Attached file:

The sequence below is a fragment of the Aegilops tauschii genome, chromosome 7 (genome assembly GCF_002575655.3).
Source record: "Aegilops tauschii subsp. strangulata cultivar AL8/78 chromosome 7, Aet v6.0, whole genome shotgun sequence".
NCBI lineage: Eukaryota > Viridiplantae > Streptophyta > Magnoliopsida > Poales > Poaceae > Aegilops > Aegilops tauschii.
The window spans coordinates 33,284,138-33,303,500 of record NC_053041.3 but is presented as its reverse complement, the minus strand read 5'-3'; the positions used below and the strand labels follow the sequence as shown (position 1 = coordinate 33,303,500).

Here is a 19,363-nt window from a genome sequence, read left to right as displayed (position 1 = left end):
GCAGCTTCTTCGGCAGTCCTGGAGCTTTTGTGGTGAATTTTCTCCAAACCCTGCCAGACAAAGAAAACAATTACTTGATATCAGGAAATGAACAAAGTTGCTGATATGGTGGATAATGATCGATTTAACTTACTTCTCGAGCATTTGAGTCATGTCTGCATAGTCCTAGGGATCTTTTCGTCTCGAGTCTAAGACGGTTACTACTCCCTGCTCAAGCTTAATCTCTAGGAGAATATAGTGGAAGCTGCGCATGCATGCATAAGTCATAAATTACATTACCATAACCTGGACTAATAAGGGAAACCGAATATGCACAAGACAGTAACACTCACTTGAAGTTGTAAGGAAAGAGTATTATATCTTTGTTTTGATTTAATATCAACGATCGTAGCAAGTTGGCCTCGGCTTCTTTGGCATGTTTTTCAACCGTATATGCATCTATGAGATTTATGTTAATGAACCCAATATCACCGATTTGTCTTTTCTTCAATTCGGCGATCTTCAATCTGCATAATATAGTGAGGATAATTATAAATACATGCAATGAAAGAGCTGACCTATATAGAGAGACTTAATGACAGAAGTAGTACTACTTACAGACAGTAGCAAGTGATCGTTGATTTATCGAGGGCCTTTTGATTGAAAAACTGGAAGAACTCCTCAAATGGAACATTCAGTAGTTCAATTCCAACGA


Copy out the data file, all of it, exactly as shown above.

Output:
The sequence below is a fragment of the Aegilops tauschii genome, chromosome 7 (genome assembly GCF_002575655.3).
Source record: "Aegilops tauschii subsp. strangulata cultivar AL8/78 chromosome 7, Aet v6.0, whole genome shotgun sequence".
NCBI lineage: Eukaryota > Viridiplantae > Streptophyta > Magnoliopsida > Poales > Poaceae > Aegilops > Aegilops tauschii.
The window spans coordinates 33,284,138-33,303,500 of record NC_053041.3 but is presented as its reverse complement, the minus strand read 5'-3'; the positions used below and the strand labels follow the sequence as shown (position 1 = coordinate 33,303,500).

Here is a 19,363-nt window from a genome sequence, read left to right as displayed (position 1 = left end):
GCAGCTTCTTCGGCAGTCCTGGAGCTTTTGTGGTGAATTTTCTCCAAACCCTGCCAGACAAAGAAAACAATTACTTGATATCAGGAAATGAACAAAGTTGCTGATATGGTGGATAATGATCGATTTAACTTACTTCTCGAGCATTTGAGTCATGTCTGCATAGTCCTAGGGATCTTTTCGTCTCGAGTCTAAGACGGTTACTACTCCCTGCTCAAGCTTAATCTCTAGGAGAATATAGTGGAAGCTGCGCATGCATGCATAAGTCATAAATTACATTACCATAACCTGGACTAATAAGGGAAACCGAATATGCACAAGACAGTAACACTCACTTGAAGTTGTAAGGAAAGAGTATTATATCTTTGTTTTGATTTAATATCAACGATCGTAGCAAGTTGGCCTCGGCTTCTTTGGCATGTTTTTCAACCGTATATGCATCTATGAGATTTATGTTAATGAACCCAATATCACCGATTTGTCTTTTCTTCAATTCGGCGATCTTCAATCTGCATAATATAGTGAGGATAATTATAAATACATGCAATGAAAGAGCTGACCTATATAGAGAGACTTAATGACAGAAGTAGTACTACTTACAGACAGTAGCAAGTGATCGTTGATTTATCGAGGGCCTTTTGATTGAAAAACTGGAAGAACTCCTCAAATGGAACATTCAGTAGTTCAATTCCAACGA